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Pentagon Sources:  US Assessment Team's Stay  in Liberia Open-Ended

The U.S. military team dispatched to Liberia to assess conditions for a possible peacekeeping operation with the participation of American troops is likely to remain in the West African country indefinitely.

Defense sources say the U.S. military assessment team is likely to stay in Liberia for the foreseeable future and possibly until a peacekeeping force is deployed.

These sources, speaking to VOA on condition of anonymity, say there is a feeling if the 30-member team was to leave the country now, it would send a bad signal, perhaps prompting President Charles Taylor to stay on despite his promise to step down and leave.

Mr. Taylor has accepted an offer of asylum in Nigeria but has said he will only leave Liberia after peacekeeping troops arrived.

The U.S. assessment team arrived in Liberia a week ago on what defense officials have said was a one to two week mission.

A second, smaller assessment team has been dispatched to Ghana to determine what military resources countries of the West African regional grouping ECOWAS could contribute to a peacekeeping operation.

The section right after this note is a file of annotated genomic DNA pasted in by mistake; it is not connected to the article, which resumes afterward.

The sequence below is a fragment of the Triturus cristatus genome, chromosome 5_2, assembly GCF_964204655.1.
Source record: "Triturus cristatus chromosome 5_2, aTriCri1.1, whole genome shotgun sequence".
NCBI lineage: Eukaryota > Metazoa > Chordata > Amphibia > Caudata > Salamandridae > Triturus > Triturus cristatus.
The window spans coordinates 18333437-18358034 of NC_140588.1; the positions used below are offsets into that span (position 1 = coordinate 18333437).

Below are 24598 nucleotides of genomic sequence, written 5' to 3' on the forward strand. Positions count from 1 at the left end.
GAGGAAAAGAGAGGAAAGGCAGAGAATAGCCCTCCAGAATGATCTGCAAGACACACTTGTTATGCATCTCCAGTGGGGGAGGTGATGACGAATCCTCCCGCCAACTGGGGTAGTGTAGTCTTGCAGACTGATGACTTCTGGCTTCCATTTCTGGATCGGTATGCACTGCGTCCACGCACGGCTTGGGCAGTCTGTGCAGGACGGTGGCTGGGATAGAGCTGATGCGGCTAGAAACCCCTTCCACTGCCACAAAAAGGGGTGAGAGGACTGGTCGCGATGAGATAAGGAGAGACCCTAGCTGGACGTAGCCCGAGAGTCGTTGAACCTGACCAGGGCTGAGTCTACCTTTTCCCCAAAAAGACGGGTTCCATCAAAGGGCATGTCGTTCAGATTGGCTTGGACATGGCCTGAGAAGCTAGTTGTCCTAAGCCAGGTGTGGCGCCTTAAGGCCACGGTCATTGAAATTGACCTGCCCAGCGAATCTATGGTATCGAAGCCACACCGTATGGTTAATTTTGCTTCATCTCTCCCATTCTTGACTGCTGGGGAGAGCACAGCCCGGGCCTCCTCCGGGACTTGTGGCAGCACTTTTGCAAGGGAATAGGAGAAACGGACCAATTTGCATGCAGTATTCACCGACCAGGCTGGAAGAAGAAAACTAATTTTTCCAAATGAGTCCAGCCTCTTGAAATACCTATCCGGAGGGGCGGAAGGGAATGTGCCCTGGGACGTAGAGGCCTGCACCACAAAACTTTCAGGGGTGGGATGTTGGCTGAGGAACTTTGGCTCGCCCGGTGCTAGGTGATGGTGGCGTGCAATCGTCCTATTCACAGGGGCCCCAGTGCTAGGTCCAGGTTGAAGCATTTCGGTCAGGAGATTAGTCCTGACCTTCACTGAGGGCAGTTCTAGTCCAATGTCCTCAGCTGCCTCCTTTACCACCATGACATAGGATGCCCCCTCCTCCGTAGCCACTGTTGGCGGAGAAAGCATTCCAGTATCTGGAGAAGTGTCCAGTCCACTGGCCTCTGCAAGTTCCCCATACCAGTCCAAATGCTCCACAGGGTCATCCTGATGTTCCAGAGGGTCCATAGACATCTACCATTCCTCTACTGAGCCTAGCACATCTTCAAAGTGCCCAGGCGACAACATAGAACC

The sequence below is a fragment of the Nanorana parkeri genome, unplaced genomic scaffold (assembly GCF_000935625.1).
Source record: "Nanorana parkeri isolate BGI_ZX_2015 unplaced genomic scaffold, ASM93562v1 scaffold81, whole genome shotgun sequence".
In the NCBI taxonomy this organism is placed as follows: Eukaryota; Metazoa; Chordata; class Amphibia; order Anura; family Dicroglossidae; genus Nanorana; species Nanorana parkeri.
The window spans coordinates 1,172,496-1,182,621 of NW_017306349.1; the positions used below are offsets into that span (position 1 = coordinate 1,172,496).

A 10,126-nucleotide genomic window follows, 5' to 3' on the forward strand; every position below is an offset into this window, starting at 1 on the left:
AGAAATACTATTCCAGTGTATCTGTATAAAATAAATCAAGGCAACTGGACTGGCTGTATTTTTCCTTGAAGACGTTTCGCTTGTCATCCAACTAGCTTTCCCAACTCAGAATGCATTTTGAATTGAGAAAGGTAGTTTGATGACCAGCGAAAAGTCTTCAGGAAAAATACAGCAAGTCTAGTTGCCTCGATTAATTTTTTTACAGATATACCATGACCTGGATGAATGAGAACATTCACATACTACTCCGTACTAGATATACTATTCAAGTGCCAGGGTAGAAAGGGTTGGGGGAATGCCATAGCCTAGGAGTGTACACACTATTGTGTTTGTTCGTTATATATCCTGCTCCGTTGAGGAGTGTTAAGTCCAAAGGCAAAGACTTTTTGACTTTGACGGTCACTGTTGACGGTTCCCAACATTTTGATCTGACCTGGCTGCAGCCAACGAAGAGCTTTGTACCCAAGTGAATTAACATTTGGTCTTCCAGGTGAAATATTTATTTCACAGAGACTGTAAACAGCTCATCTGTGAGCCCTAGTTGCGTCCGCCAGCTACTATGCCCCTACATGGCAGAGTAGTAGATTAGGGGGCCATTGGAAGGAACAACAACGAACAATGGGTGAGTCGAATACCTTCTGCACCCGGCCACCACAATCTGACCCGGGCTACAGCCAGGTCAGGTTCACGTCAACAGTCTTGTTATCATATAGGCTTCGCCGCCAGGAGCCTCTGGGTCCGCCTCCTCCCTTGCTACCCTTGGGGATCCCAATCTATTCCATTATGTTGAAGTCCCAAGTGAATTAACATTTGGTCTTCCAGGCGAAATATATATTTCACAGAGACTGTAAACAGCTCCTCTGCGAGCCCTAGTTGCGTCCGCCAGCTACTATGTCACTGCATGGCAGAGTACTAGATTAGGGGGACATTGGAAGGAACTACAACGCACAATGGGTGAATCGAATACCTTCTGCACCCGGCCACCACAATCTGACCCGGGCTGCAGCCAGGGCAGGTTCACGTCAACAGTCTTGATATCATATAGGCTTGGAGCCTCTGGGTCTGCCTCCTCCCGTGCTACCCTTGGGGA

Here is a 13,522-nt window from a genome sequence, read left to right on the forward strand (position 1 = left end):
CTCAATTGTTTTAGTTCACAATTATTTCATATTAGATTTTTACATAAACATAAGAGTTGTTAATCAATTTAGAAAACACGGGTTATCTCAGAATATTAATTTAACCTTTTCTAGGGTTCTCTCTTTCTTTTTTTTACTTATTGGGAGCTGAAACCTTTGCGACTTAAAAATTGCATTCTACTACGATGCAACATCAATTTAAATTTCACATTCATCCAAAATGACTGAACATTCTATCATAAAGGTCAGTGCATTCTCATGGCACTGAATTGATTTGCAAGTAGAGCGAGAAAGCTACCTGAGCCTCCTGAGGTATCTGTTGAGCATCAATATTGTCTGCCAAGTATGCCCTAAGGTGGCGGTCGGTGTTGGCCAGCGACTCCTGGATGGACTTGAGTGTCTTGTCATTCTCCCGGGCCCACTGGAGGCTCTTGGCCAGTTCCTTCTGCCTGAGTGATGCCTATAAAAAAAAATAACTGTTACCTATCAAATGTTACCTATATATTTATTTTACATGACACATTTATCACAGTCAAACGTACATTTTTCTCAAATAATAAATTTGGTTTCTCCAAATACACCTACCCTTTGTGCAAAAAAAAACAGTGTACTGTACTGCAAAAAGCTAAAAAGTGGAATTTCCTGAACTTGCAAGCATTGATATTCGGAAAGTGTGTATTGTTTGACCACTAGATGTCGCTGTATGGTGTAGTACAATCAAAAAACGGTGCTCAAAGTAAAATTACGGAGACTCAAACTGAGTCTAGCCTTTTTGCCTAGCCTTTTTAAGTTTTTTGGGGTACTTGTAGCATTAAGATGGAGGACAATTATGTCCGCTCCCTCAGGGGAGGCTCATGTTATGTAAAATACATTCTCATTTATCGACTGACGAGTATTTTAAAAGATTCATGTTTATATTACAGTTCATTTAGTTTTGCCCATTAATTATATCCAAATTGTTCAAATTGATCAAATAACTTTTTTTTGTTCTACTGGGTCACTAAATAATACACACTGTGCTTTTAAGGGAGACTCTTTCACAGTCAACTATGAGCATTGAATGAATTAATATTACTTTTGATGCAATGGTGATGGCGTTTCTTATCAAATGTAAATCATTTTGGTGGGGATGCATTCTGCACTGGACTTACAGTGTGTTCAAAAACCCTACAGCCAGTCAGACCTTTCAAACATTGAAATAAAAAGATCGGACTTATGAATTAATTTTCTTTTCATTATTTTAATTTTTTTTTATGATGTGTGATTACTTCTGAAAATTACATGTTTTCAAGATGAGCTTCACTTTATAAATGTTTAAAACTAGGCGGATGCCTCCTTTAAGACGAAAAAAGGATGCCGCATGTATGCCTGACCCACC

In addition to the two U.S. assessment teams, four military aircraft and about 100 American military personnel have also been sent to West Africa to provide transportation for the teams.

President Bush has said it may be necessary to send U.S. troops to Liberia for such an operation. But he has also indicated any U.S. deployment will be limited in size and duration.

Pentagon spokesman Larry DiRita says Mr. Bush has still made no decisions about American participation.

Rebels in Liberia are calling for U.S. forces to have an overwhelming presence to provide psychological comfort and to signal an end to the country's long civil war.